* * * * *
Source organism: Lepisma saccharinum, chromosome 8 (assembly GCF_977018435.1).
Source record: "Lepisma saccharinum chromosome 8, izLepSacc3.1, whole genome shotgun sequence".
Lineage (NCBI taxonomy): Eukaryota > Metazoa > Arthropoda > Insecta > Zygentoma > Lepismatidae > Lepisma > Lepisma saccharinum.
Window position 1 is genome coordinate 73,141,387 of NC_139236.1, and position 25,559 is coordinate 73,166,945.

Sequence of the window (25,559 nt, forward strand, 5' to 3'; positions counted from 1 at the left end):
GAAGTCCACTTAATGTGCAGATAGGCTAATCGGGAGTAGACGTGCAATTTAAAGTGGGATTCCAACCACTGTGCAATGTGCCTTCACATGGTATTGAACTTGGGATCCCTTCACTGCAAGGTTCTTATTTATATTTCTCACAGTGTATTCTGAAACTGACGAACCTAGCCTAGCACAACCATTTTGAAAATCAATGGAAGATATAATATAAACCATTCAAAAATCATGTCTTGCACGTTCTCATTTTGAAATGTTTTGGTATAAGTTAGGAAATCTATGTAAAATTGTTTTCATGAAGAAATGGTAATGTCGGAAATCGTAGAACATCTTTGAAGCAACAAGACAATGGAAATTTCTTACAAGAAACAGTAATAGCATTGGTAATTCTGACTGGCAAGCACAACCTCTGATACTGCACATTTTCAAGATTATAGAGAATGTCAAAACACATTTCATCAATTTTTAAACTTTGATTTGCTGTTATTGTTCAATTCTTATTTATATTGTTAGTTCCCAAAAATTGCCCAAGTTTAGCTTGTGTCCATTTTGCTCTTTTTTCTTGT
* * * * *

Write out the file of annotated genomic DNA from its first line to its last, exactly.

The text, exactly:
Source organism: Lepisma saccharinum, chromosome 8 (assembly GCF_977018435.1).
Source record: "Lepisma saccharinum chromosome 8, izLepSacc3.1, whole genome shotgun sequence".
Lineage (NCBI taxonomy): Eukaryota > Metazoa > Arthropoda > Insecta > Zygentoma > Lepismatidae > Lepisma > Lepisma saccharinum.
Window position 1 is genome coordinate 73,141,387 of NC_139236.1, and position 25,559 is coordinate 73,166,945.

Sequence of the window (25,559 nt, forward strand, 5' to 3'; positions counted from 1 at the left end):
GAAGTCCACTTAATGTGCAGATAGGCTAATCGGGAGTAGACGTGCAATTTAAAGTGGGATTCCAACCACTGTGCAATGTGCCTTCACATGGTATTGAACTTGGGATCCCTTCACTGCAAGGTTCTTATTTATATTTCTCACAGTGTATTCTGAAACTGACGAACCTAGCCTAGCACAACCATTTTGAAAATCAATGGAAGATATAATATAAACCATTCAAAAATCATGTCTTGCACGTTCTCATTTTGAAATGTTTTGGTATAAGTTAGGAAATCTATGTAAAATTGTTTTCATGAAGAAATGGTAATGTCGGAAATCGTAGAACATCTTTGAAGCAACAAGACAATGGAAATTTCTTACAAGAAACAGTAATAGCATTGGTAATTCTGACTGGCAAGCACAACCTCTGATACTGCACATTTTCAAGATTATAGAGAATGTCAAAACACATTTCATCAATTTTTAAACTTTGATTTGCTGTTATTGTTCAATTCTTATTTATATTGTTAGTTCCCAAAAATTGCCCAAGTTTAGCTTGTGTCCATTTTGCTCTTTTTTCTTGT